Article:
Puma Perl, Birthdays Before and After (Beyond Baroque, 2020)
book review by John Pietaro
Puma Perl has, through talent, tenacity, wit and attitude, become the standard of underground poets. Her poems are tales, impressions, born of the Lower East Side, emoted through visceral, rocking verse, capturing date, place and the artist’s timeless sense of being. Her latest collection, Birthdays Before and After, might almost be seen as a poetic almanac, marking the passage of the years as one’s birthday does. Perl’s use of symbolism can be as jagged as the working class itself, and she allows little breathing space between the pages in this collection. And while New York City, in all its glory and infamous street cred, is well represented here, the poet also appears to use the cityscape as a metaphor for her life. With couplets such as--
No sun fights through/Shadows hit concrete
Vacancy is an art unto itself/The beauty of nothing prevails
--the writer speaks as much about the land as herself, with recurring guest stars like Lou Reed and David Bowie, as well as the sad notes on their passing, filling in many of the blanks. And there are the elders Dylan, Monk, Bukowski, Billie Holiday, Don Cherry and Laurie Anderson, not so much acting as guides to the reader but to the writer. There is a certain confessional aspect to Perl’s work, openly airing issues of failed relationships, past drug use, concerns around aging (but then, this too is universal, at least for we of a certain age) and then she is clear as to where the boundaries are--“We wore cloaks of invisibility”. But growing up and residing in a city of illustrious noise and light, Perl’s detailed vision of silence, perhaps as much a commodity as anything else, lets on that she gets this city at its core.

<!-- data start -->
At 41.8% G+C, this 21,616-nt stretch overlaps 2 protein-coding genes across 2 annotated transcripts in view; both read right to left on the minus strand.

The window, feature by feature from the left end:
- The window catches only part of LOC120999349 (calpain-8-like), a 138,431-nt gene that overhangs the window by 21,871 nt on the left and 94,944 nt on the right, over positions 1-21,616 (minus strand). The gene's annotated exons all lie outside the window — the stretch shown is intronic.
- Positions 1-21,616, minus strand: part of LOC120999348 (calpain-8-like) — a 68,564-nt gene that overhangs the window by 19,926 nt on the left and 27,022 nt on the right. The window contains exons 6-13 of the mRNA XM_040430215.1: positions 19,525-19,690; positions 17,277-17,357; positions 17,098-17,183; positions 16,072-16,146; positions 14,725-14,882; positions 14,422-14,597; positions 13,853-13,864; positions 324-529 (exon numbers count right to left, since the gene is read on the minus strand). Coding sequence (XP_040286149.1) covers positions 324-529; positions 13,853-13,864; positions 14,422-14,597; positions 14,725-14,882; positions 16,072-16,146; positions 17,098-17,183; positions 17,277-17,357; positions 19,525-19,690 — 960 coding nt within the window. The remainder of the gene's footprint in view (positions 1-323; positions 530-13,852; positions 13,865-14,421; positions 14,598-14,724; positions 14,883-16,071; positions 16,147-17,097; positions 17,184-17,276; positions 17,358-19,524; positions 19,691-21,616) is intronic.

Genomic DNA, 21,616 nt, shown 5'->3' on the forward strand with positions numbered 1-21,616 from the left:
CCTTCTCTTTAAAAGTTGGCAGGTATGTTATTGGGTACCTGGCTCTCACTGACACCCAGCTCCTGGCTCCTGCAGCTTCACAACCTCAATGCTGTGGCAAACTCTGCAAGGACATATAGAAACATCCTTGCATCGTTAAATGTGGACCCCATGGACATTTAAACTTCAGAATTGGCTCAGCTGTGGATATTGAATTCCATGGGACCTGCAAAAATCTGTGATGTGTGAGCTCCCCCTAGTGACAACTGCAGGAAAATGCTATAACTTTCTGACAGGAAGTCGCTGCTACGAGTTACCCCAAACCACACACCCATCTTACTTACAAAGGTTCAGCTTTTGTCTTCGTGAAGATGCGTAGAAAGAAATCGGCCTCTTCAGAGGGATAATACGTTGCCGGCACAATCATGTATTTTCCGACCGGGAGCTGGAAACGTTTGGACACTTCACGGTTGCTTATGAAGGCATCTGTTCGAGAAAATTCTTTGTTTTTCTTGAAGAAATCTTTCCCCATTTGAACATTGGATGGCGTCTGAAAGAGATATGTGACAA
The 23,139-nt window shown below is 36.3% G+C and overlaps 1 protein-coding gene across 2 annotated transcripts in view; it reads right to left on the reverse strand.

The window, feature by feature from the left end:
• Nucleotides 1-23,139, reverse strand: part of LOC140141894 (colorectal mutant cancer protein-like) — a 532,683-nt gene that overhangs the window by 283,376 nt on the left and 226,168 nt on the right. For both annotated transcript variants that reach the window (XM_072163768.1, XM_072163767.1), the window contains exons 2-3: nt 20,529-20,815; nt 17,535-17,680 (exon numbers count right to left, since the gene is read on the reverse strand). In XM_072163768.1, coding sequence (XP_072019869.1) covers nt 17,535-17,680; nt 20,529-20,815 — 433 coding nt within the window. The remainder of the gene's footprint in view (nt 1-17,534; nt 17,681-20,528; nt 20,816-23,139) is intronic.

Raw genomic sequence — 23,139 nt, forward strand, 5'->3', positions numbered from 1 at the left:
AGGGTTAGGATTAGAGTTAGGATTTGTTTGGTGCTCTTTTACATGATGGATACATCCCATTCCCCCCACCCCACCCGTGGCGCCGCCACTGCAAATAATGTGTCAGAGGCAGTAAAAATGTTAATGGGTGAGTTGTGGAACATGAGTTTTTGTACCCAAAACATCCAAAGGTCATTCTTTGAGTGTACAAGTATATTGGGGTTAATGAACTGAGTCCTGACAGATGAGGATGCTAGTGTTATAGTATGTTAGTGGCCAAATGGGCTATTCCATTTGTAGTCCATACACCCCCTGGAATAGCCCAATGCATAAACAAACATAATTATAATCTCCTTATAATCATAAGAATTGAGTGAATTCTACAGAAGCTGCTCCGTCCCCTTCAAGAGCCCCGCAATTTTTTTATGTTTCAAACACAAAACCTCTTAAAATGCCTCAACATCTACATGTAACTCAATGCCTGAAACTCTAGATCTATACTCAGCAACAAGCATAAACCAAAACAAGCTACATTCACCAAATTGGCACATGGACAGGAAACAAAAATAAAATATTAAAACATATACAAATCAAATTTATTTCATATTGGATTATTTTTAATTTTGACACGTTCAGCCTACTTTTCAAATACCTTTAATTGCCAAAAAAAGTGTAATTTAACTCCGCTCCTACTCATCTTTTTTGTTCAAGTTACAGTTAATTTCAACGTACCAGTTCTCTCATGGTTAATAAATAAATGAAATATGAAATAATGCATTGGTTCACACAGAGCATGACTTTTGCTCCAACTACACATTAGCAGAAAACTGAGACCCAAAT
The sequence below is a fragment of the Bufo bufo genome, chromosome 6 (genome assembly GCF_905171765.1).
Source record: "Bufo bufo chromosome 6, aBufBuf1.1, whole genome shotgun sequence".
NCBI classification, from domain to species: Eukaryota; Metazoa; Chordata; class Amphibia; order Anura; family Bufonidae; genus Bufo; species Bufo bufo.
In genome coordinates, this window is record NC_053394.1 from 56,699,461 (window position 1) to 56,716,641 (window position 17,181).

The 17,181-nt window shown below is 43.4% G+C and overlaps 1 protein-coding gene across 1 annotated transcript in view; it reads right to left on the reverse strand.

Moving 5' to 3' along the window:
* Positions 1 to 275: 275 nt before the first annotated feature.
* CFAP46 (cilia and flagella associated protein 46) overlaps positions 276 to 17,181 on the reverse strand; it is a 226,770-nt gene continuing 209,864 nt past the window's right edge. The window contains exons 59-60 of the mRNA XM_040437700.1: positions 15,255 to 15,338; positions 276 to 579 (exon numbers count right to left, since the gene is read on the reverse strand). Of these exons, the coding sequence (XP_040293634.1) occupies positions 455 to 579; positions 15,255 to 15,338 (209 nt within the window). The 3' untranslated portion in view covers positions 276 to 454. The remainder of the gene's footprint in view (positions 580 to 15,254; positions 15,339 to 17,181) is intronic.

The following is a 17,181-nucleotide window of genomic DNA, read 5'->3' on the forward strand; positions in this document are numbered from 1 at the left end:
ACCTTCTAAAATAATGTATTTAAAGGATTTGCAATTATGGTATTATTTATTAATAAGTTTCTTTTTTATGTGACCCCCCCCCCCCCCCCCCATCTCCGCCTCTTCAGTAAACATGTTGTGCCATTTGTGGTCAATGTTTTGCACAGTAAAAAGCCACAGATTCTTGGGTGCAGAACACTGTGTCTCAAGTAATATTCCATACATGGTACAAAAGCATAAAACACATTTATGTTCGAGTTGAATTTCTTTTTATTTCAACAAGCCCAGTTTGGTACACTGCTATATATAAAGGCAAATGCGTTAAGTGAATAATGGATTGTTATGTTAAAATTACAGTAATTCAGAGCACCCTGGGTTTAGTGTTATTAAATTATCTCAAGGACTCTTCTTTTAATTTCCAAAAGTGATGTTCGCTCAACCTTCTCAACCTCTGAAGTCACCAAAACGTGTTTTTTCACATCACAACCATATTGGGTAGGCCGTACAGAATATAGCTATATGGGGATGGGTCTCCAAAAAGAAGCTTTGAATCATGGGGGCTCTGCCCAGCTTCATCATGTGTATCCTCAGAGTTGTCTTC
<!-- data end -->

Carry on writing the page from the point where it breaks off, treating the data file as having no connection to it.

Silence engulfs the platform/After the subway pulls out
No silence greater/Than a missed connection/An empty station
Of course, empty stations can speak volumes, too, within and without. Throughout its 81 pages, Birthdays Before and After journeys us through the many lives of a poet in the city, with stops in the L.E.S., the Blue Room, Gravesend, the West Side, the Bronx, the Chelsea and Coney Island, too, amid the words, sounds, the concrete beneath our feet. “We were always home”, Perl writes in “Fear/Less: My City”, lauding the land and verifying its merit. More so than just anywhere, the assets of this town are its very culture, its people, its pain and joy and fight-back. And who better to act as oracle of this throbbing circus of a city than its resident rock-and-roll poet?
I’ll be listening to A Love Supreme
Reading a revolutionary letter
Keeping Coney Island on my mind